"Okay, but we don't know where this could be, if it is what you think it is." I commented.
"Read on," she urged. I humored her and lifted the parchment to my eyes once more. It all was what a shaman caste priest would say a normal reliquary should be. From what I could tell, from a warrior caste priest point of view, this would be large and hard to hide. I read more; it was made from a rare stone, one that came from the volcanic planes.
It dawned on me, "Of course the only reason it would be so easy to hide this would be that it isn't hidden at all. It has to be the altar of prayer. The sword is in the altar!" I exclaimed.
"See," she chastised, "That's what happens when you jump to conclusions; you overlook details."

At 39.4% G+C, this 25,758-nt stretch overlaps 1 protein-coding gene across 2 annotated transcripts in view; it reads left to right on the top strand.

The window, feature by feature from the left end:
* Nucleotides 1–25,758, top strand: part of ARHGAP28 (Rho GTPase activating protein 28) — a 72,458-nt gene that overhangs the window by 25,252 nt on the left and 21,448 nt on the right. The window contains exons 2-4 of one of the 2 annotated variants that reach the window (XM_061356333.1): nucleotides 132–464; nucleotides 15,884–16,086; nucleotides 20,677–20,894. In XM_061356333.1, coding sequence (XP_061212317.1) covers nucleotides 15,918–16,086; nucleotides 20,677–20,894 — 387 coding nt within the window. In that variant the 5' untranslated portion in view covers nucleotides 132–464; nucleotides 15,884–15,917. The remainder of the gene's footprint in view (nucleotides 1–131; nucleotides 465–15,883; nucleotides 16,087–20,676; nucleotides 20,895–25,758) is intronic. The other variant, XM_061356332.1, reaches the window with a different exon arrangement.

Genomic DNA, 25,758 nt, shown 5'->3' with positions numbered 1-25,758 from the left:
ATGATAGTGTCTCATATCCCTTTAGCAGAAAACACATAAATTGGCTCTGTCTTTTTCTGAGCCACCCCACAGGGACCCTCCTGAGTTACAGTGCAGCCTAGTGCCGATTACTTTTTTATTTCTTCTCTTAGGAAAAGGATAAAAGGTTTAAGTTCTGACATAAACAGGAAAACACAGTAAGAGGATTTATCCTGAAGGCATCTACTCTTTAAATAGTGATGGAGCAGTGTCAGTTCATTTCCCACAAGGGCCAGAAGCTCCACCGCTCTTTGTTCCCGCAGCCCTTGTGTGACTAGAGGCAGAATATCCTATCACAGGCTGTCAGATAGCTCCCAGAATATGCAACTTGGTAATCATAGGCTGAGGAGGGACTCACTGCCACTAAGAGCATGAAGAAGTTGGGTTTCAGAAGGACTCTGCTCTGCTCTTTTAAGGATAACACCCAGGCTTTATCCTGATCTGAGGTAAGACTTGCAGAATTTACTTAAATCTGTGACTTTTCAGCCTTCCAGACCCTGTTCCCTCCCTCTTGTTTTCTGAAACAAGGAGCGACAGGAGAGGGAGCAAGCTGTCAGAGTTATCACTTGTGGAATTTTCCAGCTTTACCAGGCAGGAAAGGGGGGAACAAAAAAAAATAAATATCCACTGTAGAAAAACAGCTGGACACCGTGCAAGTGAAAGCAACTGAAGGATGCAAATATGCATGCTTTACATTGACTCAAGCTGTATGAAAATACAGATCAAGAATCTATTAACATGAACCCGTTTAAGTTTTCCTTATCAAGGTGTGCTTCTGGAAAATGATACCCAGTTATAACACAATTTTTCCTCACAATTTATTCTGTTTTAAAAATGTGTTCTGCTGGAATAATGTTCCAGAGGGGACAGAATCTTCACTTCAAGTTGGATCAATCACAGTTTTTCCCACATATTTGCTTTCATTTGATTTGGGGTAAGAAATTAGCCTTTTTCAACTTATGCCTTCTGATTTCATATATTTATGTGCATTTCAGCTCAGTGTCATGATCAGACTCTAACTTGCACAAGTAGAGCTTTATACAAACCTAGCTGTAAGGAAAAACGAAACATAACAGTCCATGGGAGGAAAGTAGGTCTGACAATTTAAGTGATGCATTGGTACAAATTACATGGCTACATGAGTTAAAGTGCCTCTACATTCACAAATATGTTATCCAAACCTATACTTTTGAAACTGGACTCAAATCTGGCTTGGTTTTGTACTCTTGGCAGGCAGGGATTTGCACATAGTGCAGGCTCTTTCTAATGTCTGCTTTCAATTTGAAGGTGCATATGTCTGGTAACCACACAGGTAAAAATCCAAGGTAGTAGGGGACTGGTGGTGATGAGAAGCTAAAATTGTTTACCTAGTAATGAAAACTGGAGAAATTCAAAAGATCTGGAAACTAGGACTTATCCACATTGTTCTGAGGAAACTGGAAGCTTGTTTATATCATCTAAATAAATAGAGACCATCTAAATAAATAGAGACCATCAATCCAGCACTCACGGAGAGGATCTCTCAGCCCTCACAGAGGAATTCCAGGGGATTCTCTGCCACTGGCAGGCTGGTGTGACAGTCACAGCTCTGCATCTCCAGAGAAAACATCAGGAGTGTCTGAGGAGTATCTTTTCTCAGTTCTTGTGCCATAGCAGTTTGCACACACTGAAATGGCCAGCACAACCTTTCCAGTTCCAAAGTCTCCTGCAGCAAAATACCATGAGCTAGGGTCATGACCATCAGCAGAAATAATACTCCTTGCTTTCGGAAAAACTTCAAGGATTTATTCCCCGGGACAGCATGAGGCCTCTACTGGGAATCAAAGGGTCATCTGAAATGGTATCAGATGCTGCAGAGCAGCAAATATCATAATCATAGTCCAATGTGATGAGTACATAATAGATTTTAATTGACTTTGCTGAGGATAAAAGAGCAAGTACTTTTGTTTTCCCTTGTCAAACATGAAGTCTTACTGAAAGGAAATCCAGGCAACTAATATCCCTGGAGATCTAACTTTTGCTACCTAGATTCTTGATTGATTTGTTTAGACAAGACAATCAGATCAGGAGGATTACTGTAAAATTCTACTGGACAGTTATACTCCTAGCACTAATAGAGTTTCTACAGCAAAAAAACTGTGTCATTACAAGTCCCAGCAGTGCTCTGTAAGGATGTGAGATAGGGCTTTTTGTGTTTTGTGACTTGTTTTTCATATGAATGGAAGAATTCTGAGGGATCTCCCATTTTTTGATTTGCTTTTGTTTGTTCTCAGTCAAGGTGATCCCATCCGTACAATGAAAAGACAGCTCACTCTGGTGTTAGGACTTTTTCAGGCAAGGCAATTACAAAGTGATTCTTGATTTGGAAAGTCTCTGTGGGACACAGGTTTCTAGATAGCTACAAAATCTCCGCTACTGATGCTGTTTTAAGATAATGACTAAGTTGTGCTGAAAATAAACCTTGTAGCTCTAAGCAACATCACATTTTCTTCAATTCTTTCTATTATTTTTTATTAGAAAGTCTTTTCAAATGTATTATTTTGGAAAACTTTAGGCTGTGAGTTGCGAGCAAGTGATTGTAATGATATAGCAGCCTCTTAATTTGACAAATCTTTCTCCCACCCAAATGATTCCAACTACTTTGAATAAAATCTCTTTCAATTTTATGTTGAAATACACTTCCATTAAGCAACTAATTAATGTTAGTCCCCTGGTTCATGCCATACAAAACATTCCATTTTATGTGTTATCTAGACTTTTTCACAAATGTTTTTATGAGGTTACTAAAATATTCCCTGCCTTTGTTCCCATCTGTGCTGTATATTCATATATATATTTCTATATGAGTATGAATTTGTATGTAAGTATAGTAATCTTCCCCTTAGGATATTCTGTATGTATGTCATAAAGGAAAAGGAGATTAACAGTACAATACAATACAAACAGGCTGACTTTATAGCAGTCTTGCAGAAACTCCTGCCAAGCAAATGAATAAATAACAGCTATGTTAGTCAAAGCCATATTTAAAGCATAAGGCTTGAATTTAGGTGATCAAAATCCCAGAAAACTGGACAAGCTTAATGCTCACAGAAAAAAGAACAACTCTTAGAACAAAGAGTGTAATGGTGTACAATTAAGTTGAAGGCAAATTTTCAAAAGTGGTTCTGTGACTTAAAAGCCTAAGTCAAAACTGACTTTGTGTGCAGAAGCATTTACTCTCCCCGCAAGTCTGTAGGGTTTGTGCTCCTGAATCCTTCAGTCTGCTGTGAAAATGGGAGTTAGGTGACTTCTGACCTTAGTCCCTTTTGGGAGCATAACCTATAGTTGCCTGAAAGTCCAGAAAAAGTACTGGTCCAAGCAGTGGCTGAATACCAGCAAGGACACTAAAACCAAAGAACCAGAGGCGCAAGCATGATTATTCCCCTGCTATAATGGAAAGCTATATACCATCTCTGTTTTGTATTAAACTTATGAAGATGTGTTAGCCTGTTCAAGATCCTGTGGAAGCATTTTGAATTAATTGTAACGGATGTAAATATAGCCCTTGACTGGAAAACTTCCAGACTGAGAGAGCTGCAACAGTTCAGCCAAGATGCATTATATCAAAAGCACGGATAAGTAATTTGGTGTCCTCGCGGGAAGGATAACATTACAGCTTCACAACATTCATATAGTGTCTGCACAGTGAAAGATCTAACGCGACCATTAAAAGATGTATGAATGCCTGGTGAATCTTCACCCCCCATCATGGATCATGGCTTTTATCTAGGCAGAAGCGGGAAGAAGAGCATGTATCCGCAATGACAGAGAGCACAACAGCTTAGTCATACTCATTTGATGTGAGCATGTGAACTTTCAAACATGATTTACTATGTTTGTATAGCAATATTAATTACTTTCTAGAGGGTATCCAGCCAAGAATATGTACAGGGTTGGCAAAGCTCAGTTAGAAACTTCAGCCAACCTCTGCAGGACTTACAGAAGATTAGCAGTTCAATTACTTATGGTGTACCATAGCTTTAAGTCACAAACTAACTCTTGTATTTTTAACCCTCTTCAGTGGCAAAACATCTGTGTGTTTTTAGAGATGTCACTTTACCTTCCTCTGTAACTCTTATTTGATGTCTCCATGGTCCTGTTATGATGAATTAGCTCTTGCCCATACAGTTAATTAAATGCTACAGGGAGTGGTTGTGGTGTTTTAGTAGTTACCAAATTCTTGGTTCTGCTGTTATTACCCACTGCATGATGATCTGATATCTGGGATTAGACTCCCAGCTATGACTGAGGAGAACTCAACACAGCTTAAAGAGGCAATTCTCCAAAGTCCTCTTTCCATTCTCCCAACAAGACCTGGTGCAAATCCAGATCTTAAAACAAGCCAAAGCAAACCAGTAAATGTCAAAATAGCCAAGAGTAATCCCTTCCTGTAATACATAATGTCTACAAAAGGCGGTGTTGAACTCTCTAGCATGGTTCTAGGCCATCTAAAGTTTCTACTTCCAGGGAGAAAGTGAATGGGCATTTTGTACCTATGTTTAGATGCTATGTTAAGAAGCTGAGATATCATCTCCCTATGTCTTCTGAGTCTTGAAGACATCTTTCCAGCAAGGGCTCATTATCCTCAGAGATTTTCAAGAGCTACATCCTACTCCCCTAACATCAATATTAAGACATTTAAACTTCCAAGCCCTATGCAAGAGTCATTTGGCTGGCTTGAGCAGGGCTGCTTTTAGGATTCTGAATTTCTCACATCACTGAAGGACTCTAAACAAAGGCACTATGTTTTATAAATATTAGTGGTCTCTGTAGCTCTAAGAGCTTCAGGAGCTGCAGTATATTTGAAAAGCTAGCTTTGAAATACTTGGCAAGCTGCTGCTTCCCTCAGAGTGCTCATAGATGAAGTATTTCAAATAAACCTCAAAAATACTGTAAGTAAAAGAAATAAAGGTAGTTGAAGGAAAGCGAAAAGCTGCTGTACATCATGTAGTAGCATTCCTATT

"Alright, alright," I said.
"So, tonight, let's sneak into the Altar Room and test our theory," She whispered. I made to respond but was interrupted by the distant sound of the gates being opened and the shuffling of feet neared us. It was Lord Emon's messenger.
"You are summoned by Lord Emon," he said to me.
"Why?" I asked.
"He didn't say," was the reply. I excused myself and headed to the temple.
Upon reaching the temple grounds, I hailed the guard to open the gates. I ushered myself past them before they had even opened fully. I proceeded to the temple doors as the gates clanged shut behind me. I mounted the steps at the rear of the sanctuary and found the hallway that led to Lord Emon's study that also doubled as a chapel. I heard voices, one I knew to be that of the high priest, the other I recognized but could not place.
"We are not at war," the second voice objected.
"Not yet," came Emon's voice, "but soon."
"But why does she play such a pivotal role?" came the second.
"As King, you know full well the power of a symbol," Emon replied. I stifled a gasp at this realization. "A symbol can elicit unwavering bravery, just as it can cause a stupefying sense of defeatism. That is why."
"What are you implying?" The King asked.